On nights like Saturday, when Stanfords duties had largely ended by halftime, the real fun began in watching how much head coach David Shaw weighed his teams needs, Andrew Lucks numbers and Heisman candidacy, and the poll and entertainment value of a lopsided win at home against a highly regarded foe.
In, he had to decide, for the seventh time this year, how much to press his luck.
Pun intended, I suppose.
More importantly, though, this 65-21 win over 22nd-ranked (at least for a few more hours) Washington marked the game in which the crowd got fully engaged in the national popularity poll that is the BCS for perhaps the first time ever.
Well get to that momentarily, though. First, the local concern.
In a surprisingly desultory win that gave Stanford its 10th consecutive win of 25 or more points, a college football record, and its best start in 60 years, the Cardinal offense did what it wanted only when it felt like doing it, and Luck did remarkably little statistically.
What he did was fine, dont get us wrong in the half that mattered, he was 11 for 13 for 109 yards with touchdown passes to The Coby Fleener and Drew Terrell for a quarterback rating of 2.5 billion, give or take a decimal point. He finished 16 for 21 for 169 and those two touchdowns before leaving with 9:14 left and with six more scoring drives on his resume.
He was, in short, as he always is lab-coat efficient, and cadaver bloodless. In all, a perfect adjunct to the 100-yard games from Stepfan Taylor and Tyler Gaffney.
But the game didnt really rivet the way one thinks a home rout against a good team would. It ended too quickly, and while it reinforced the notion that Taylor is a superb running back and Gaffney a fascinating alternative, it didnt bring a lot of drama to the sellout crowd.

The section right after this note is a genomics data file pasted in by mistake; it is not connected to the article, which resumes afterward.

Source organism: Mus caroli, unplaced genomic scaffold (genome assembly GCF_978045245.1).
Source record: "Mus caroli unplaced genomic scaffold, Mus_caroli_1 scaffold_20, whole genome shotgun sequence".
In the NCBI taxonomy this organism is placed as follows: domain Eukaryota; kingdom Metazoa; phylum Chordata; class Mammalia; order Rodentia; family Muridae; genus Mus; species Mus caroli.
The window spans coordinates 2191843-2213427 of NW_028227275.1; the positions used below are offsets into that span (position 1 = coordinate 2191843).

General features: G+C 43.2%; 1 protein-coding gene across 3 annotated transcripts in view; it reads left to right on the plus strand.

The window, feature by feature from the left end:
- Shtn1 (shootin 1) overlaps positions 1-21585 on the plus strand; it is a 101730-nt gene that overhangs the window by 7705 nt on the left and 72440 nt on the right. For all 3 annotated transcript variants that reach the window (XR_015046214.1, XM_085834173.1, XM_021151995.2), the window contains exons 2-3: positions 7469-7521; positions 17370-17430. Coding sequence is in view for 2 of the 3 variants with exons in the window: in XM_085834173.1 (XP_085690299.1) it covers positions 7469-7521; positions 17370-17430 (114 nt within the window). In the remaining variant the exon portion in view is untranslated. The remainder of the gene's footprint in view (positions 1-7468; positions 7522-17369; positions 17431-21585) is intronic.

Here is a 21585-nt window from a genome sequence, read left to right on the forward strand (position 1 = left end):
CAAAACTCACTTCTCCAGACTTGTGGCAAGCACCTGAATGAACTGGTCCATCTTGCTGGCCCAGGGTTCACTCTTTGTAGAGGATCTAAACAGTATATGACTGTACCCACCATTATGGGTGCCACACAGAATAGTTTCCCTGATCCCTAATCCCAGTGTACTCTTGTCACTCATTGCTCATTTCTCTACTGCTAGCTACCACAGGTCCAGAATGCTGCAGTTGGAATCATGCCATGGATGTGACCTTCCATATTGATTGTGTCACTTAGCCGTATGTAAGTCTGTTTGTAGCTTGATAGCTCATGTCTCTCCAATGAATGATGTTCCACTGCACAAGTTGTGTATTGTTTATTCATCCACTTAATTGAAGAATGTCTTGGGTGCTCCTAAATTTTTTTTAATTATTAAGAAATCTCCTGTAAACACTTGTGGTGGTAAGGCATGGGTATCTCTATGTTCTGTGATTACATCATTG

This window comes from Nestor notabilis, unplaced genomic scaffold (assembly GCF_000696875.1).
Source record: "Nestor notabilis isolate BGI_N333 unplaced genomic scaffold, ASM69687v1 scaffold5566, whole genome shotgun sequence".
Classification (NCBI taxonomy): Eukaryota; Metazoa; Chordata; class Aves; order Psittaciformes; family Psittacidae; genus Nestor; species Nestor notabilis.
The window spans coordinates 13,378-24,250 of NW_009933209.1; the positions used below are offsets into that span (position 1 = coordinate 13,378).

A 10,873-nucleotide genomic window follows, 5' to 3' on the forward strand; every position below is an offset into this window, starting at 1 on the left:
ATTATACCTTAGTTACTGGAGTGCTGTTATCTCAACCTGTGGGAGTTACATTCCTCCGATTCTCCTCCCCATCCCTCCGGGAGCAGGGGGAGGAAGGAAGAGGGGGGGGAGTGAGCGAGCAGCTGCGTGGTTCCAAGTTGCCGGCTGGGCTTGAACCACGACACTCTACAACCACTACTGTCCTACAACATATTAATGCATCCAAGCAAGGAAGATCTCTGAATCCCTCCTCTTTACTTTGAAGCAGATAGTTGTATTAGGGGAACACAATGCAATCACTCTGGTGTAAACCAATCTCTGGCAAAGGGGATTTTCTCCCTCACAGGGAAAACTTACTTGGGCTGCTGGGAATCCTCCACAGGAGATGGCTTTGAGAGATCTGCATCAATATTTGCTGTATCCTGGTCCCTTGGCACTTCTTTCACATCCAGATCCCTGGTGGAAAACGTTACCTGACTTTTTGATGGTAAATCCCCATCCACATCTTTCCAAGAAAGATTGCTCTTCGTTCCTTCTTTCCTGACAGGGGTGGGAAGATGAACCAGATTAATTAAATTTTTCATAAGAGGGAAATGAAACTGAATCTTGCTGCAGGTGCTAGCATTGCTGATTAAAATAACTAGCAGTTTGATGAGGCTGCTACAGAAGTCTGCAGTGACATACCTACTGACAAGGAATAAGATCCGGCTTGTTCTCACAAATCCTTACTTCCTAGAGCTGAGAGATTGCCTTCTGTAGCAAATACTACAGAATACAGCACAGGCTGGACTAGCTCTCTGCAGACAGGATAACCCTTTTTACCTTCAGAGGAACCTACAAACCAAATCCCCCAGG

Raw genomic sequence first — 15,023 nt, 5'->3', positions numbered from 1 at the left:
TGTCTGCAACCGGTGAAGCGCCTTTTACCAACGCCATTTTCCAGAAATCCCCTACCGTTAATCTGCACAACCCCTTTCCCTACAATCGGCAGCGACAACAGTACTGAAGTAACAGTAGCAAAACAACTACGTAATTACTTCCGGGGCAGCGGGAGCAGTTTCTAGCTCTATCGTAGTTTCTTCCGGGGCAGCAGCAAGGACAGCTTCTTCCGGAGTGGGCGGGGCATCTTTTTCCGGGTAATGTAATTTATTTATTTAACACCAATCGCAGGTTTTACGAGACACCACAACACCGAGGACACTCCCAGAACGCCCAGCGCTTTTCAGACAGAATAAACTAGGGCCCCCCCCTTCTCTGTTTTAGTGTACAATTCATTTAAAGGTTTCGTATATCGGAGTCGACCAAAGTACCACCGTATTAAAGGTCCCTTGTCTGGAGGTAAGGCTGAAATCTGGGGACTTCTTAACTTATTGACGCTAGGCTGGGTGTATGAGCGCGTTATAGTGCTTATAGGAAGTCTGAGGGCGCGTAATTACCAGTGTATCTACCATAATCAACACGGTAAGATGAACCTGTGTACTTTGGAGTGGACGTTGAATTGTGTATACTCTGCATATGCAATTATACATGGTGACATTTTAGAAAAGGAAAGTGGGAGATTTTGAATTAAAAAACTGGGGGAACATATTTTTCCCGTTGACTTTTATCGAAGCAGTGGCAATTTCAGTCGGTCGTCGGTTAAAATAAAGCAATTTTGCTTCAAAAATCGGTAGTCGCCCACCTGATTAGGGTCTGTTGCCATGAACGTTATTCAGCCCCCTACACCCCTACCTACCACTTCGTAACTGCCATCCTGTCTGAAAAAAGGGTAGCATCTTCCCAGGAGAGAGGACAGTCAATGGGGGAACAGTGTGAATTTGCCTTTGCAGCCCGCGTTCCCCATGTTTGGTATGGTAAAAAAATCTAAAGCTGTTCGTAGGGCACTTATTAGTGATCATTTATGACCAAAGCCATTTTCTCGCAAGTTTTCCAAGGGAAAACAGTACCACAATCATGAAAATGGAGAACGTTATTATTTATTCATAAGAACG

And it didnt advance Lucks Heismanosity, at least not as much as Wisconsins Russell Wilson losing at Michigan State did.
Saturday was therefore something of a missed opportunity for the Pad-His-Stats brigade, but an important one for thinning out the Heisman herd. It was a night for Taylor and Gaffney and Michael Thomas (62-yard pick-six) and of course, The Fleener of Coby, who caught yet another touchdown to enhance his place as the best Fleener in college football.
It was, though, a great night for watching other scores to see if the Cardinal could insert themselves into a more advantageous BCS position.
And thats where the crowd could have been helped by the public address announcer helped, even to stay in the stadium until the game was over to see how the rest of the Top Seven was doing, and how much it would benefit Stanford.
The fans repeatedly expressed no interest in the USC-Notre Dame game, which normally gets some booing from everyone given the relative popularities of the two schools in these parts. But when Wisconsins struggles at East Lansing were intermittently announced, the crowd behaved like it had been transplanted from Tuscaloosa.
In fact, after Stanfords game had ended and most of the players and civilians had left the field fore their cars and locker rooms, the PA blurted out the news that Michigan State had won, 37-31. Those who stayed roared their best. Hey, it will take time, this national profile thing.
If the crowd had also been told that Badger quarterbackHeisman candidate Russell Wilson had an awful time of it in that game (14222232 TDs2 picks) and did more for Luck than Luck did for himself, it would have broke into paroxysms of uncontrolled golf clapping.
There was never, however, any mention of Oklahomas brutal start against Texas Tech. And since Stanford is no longer a boutique football operation but part of a greater whole at the top end of the food chain, such oversights in this rarefied air are frankly inexcusable.
Oh, theyll have a chance to get it right in two weeks when Oregon comes to town, but by then, the only game that matters will be the one in front of them. Scoreboard watching will be the least of their pastimes, and thats a bit of bad news, because when youre this good, watching your few peers is a lot of the fun.
Ray Ratto is a columnist for CSNBayArea.com